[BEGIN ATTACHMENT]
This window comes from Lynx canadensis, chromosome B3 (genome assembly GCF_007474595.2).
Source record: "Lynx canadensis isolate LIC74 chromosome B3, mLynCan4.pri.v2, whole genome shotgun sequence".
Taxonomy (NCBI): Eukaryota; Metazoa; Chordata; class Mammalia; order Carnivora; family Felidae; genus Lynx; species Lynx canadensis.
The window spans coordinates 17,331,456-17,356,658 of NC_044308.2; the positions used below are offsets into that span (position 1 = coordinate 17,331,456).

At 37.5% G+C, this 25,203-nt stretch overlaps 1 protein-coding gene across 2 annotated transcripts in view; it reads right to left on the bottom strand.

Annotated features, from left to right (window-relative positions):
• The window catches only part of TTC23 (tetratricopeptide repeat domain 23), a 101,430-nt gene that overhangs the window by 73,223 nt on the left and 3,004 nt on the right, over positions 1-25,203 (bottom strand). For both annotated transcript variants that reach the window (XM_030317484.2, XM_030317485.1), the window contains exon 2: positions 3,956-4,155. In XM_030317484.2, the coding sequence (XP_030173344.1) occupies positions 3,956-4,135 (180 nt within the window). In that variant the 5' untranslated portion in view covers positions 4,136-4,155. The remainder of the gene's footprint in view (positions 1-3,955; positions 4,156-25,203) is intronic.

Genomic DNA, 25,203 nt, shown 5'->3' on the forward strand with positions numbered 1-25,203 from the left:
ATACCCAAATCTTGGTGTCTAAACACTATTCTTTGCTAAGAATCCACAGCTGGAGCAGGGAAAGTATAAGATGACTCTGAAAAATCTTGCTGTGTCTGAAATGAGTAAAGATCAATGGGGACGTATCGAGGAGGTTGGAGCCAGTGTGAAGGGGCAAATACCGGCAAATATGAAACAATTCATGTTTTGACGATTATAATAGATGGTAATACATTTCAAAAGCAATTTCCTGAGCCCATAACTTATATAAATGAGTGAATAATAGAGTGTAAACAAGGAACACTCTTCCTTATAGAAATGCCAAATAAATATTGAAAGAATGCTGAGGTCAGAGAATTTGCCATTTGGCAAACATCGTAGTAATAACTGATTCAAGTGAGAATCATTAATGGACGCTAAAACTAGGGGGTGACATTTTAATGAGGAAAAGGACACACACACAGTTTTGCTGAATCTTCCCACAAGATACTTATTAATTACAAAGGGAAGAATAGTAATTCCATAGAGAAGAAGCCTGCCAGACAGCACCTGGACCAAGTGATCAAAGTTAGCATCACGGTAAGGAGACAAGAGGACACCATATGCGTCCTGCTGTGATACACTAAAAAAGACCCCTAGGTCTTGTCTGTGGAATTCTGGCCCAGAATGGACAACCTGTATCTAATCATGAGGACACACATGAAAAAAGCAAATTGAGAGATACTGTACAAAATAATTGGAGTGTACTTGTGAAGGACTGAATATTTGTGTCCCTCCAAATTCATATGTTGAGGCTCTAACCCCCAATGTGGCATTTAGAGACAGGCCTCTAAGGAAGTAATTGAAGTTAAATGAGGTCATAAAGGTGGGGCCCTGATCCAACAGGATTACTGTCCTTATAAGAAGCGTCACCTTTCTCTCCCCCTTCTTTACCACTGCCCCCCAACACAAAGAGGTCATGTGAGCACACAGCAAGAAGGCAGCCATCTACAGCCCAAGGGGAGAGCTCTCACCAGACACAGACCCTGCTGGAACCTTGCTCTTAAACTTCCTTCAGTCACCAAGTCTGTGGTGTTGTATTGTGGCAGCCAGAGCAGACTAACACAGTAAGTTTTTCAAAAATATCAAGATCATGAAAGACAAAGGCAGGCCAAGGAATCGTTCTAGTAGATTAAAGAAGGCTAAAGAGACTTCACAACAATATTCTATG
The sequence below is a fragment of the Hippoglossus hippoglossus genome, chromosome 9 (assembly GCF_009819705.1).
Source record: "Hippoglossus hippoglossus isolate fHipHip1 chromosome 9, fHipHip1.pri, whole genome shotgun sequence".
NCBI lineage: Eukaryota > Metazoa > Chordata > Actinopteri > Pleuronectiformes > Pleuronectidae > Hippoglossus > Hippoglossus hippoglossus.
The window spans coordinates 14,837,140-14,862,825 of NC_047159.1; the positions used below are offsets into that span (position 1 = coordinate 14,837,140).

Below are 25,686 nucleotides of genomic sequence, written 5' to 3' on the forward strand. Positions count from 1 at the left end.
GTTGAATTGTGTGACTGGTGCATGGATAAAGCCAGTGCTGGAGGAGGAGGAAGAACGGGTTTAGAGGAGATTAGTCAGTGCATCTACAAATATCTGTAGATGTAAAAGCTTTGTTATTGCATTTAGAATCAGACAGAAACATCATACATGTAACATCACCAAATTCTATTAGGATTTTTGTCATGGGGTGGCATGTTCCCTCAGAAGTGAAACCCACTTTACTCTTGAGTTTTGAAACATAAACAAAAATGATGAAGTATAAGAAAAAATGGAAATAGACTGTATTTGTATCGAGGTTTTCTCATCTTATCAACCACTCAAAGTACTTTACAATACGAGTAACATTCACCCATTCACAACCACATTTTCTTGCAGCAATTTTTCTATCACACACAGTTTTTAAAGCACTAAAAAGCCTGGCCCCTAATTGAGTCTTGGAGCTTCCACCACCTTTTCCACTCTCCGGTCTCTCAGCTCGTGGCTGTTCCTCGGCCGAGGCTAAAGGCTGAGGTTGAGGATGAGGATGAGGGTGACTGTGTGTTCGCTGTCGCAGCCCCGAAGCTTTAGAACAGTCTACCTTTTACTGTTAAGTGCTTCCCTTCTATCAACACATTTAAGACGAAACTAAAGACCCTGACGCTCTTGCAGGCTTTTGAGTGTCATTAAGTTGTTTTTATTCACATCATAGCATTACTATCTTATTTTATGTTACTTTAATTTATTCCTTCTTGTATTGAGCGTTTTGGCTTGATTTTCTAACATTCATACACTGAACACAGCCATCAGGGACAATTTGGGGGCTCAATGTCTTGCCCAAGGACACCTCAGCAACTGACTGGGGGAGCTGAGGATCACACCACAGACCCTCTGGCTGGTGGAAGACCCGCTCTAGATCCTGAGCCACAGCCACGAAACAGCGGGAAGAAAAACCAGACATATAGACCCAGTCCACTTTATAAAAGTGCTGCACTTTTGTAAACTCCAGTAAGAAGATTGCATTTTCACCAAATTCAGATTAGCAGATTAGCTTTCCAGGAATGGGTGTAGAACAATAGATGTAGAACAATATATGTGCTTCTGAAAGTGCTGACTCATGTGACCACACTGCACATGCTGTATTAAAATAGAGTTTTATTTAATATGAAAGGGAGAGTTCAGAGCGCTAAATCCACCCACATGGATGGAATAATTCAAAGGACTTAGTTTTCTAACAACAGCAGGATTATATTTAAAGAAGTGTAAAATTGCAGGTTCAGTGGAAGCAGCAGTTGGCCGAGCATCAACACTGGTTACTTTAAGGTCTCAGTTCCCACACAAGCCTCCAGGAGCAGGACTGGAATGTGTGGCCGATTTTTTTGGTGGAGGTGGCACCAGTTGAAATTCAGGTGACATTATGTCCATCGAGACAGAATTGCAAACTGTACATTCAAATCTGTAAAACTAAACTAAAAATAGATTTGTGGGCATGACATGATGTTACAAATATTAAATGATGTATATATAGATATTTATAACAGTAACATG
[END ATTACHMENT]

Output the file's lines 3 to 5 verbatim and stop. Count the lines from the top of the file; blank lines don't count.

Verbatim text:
Taxonomy (NCBI): Eukaryota; Metazoa; Chordata; class Mammalia; order Carnivora; family Felidae; genus Lynx; species Lynx canadensis.
The window spans coordinates 17,331,456-17,356,658 of NC_044308.2; the positions used below are offsets into that span (position 1 = coordinate 17,331,456).

At 37.5% G+C, this 25,203-nt stretch overlaps 1 protein-coding gene across 2 annotated transcripts in view; it reads right to left on the bottom strand.